Cold IPA is, for lack of a better word, hot.
I mean this in both the literal sense—it ferments relatively warm—and in the figurative sense. For a designation that’s barely two years old, cold IPA is getting a lot of attention.
There are now hundreds of examples on the market; a quick search of a beer-review site can show you just how far and wide the concept of cold IPA has already spread. The style also provokes a lot of discussion among brewers and in the beer media. A recent online discussion among fellow brewing writers turned up five of us all working on articles about it at the same time. So, there is obviously interest in the topic (and, with my competitive fires now stoked, I hope you’ll find this article to be the best and most timely of the bunch).
For those who aren’t familiar, we’ll take a step back and define the style as clearly as possible. Then we’ll review some recipe and process approaches that should put you on the right path toward brewing a great one.
What Cold IPA Isn’t—and What It Is
Let’s start with what cold IPA is not—it’s not just a new name for India pale lager (IPL). The latter is basically just an IPA fermented like a lager, while cold IPA has other requirements.
Shaun O’Sullivan, brewmaster and cofounder of 21st Amendment Brewery in San Francisco, describes IPLs as “essentially, repurposed IPA recipes with their complex malt structure but brewed with a lager yeast.” Cold IPA, on the other hand, is more closely related to West Coast–style IPA and to ale-lager hybrids such as altbier, Kölsch, and California common.
It’s also not another rendition of Brut IPA—remember those?—though it shares some similar goals in terms of body and flavor. And it’s definitely not another entry into the hazy/juicy pantheon. In fact, Kevin Davey, brewmaster at Wayfinder Beer in Portland, Oregon—and the acknowledged progenitor of the cold IPA—often says it is the “antithesis” of New England–style IPA.
That’s what it’s not. So, what is it?
Cold IPA is a dry, crisp, clean IPA that hearkens to a type of IPA that was fully hop-forward—that is to say, it showcases both the bittering potential of hops as well as their flavorful oils against a spartan grist backdrop. That grist often is heavy on adjuncts such as corn or rice, which lighten the body and leave more room for the hops to shine. It typically uses lager yeast fermented at warm-ish, ale-like temperatures to drive attenuation without adding a bunch of esters or other fermentation characteristics. The end result should be a low final gravity and a clean, snappy, brisk finish. That’s why Davey at Wayfinder describes theirs as “wester than West Coast.”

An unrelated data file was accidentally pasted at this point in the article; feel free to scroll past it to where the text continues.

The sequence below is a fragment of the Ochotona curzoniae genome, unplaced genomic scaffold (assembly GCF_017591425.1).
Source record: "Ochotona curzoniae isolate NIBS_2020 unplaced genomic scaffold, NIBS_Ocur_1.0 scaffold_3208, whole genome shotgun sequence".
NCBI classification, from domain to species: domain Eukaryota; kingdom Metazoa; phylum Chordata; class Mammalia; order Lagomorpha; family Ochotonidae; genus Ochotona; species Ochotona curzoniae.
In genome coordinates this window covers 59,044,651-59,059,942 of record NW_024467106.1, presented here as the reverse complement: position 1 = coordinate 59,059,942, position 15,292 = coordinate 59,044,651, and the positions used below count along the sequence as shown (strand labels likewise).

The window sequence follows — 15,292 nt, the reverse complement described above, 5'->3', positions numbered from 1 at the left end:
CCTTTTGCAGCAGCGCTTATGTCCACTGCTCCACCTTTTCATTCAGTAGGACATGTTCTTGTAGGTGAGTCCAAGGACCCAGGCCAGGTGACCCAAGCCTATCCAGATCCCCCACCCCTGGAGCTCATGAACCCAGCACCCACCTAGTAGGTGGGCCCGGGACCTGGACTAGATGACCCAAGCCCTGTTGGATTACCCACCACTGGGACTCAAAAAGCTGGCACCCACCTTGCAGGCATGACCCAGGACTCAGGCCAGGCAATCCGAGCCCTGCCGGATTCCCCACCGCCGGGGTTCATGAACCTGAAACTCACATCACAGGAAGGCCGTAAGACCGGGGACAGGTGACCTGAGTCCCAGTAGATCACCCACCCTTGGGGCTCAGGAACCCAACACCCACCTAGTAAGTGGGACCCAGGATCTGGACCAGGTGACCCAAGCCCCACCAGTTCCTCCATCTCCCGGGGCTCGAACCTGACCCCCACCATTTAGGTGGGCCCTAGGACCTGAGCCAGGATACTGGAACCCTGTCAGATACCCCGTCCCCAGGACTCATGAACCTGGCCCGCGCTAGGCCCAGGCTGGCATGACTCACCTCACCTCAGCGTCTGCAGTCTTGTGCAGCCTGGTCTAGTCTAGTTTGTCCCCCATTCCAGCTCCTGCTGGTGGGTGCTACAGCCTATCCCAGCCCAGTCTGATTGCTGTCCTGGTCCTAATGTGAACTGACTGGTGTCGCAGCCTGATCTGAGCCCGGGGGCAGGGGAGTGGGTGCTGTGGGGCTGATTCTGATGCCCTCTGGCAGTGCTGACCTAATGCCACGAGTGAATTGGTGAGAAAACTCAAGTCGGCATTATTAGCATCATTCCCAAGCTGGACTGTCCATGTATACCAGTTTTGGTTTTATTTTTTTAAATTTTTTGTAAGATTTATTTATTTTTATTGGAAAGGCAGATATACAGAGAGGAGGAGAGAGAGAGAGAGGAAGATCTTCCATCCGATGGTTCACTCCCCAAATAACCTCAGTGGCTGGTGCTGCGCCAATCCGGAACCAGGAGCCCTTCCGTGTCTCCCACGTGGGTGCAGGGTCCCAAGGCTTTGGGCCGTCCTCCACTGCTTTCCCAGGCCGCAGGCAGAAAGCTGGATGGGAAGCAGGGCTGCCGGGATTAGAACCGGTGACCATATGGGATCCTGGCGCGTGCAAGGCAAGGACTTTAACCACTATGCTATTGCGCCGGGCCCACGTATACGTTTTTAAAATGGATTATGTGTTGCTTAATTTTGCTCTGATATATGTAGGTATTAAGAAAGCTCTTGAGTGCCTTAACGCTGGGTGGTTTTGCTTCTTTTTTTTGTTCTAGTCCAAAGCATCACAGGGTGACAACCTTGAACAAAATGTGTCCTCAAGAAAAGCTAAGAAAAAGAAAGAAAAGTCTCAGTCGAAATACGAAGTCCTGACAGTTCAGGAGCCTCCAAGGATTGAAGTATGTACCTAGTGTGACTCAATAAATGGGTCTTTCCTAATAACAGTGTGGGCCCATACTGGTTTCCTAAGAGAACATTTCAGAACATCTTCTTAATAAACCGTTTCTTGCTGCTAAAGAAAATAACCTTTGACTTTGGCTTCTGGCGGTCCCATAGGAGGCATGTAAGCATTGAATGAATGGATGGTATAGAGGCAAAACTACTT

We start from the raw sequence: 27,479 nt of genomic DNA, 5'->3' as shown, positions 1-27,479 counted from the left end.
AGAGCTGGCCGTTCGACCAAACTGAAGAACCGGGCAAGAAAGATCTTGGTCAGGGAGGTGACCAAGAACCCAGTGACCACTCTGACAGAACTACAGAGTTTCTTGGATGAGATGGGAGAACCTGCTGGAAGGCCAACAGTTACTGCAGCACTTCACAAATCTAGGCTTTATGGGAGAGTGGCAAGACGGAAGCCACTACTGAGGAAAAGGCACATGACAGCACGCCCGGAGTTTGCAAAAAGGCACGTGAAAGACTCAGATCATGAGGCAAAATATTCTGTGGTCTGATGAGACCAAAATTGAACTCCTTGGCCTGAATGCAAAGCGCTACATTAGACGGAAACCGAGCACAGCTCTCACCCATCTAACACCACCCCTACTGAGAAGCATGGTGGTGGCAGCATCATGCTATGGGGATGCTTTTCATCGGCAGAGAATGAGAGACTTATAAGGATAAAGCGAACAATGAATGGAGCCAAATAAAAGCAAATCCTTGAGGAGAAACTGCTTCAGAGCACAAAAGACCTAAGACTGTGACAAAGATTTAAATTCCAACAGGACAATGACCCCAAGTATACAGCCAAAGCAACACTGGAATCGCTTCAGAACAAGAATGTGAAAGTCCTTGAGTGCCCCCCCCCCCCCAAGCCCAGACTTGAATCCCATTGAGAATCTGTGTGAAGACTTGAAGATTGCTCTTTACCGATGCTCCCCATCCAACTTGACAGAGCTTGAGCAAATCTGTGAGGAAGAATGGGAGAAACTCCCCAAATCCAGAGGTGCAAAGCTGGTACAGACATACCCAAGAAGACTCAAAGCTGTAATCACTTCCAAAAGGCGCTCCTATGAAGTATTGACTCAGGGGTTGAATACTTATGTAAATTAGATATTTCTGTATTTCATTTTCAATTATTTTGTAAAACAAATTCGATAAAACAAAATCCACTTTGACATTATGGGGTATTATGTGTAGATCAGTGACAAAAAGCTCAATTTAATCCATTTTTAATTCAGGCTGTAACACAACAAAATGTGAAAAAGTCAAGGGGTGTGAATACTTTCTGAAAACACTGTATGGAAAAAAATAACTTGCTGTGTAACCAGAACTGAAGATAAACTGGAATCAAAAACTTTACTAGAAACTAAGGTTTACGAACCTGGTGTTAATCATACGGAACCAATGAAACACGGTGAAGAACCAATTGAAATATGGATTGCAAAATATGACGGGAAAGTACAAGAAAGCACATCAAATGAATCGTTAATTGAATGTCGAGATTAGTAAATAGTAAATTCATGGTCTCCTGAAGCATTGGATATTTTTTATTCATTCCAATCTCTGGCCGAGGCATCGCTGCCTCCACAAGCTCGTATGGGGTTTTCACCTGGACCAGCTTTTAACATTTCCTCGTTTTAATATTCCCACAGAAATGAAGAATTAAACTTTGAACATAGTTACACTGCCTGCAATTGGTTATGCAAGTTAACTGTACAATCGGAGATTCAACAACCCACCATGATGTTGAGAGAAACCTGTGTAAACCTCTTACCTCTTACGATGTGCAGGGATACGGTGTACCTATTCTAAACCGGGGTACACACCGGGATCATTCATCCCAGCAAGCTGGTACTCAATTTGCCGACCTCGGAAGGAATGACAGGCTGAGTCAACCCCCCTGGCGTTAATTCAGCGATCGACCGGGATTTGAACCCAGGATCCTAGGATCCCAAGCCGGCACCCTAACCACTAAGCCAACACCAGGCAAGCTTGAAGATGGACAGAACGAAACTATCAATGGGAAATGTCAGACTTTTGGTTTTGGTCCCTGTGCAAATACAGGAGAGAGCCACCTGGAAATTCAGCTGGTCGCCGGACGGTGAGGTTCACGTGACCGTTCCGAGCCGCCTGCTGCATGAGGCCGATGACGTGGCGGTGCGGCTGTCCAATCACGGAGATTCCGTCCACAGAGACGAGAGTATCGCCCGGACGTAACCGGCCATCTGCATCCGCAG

Wayfinder Original Cold IPA—previously named Relapse, first brewed to honor the 30th anniversary of heavy-metal label Relapse Records—features a big citrus-and-pine hop aroma, high bitterness (70+ IBUs), and medium-high ABV (about 7 percent). Its grist is about 30 percent rice, and the rest is pilsner. (Notably, the beer impressed our judges and editors alike two years ago, becoming one of Craft Beer & Brewing’s Best 20 Beers in 2020. Want to brew your own version? See “Recipe: Wayfinder Relapse IPA,” beerandbrewing.com.)
Obviously, there’s more than one way to skin a cat, and other variations exist. For example, Mitch Steele, brewmaster at New Realm in Atlanta and author of IPA: Brewing Techniques, Recipes and the Evolution of India Pale Ale, goes for lower IBUs and slightly lower strength; his collab with O’Sullivan at 21st Amendment, called Rice Cold, got a Mexican lager yeast and checked in at 6.8 percent ABV.
However, the upshot is the same: This beer is a clean, crisp hop showcase.
For a new style—not yet a category defined by the Beer Judge Certification Program (BJCP) or Brewers Association competitions—there already is a surprisingly high degree of consensus about what a cold IPA should taste, smell, look, and feel like. That near-consensus makes it easier to discuss how to build a recipe for your own take on the style.
Let’s start with the grist
Every brewer with whom I spoke encouraged the generous use of corn or rice. Steele recommends 10 to 20 percent; at Wayfinder, Davey goes higher, at 20 to 40 percent.
For my money, straddling that range feels perfect, at least as a starting point. Getting 20 percent of your gravity points from adjuncts ensures a high level of fermentability and a light, brisk mouthfeel. No need to do a cereal mash, unless you just want to—these can come in the form of flaked or torrified products, or syrups.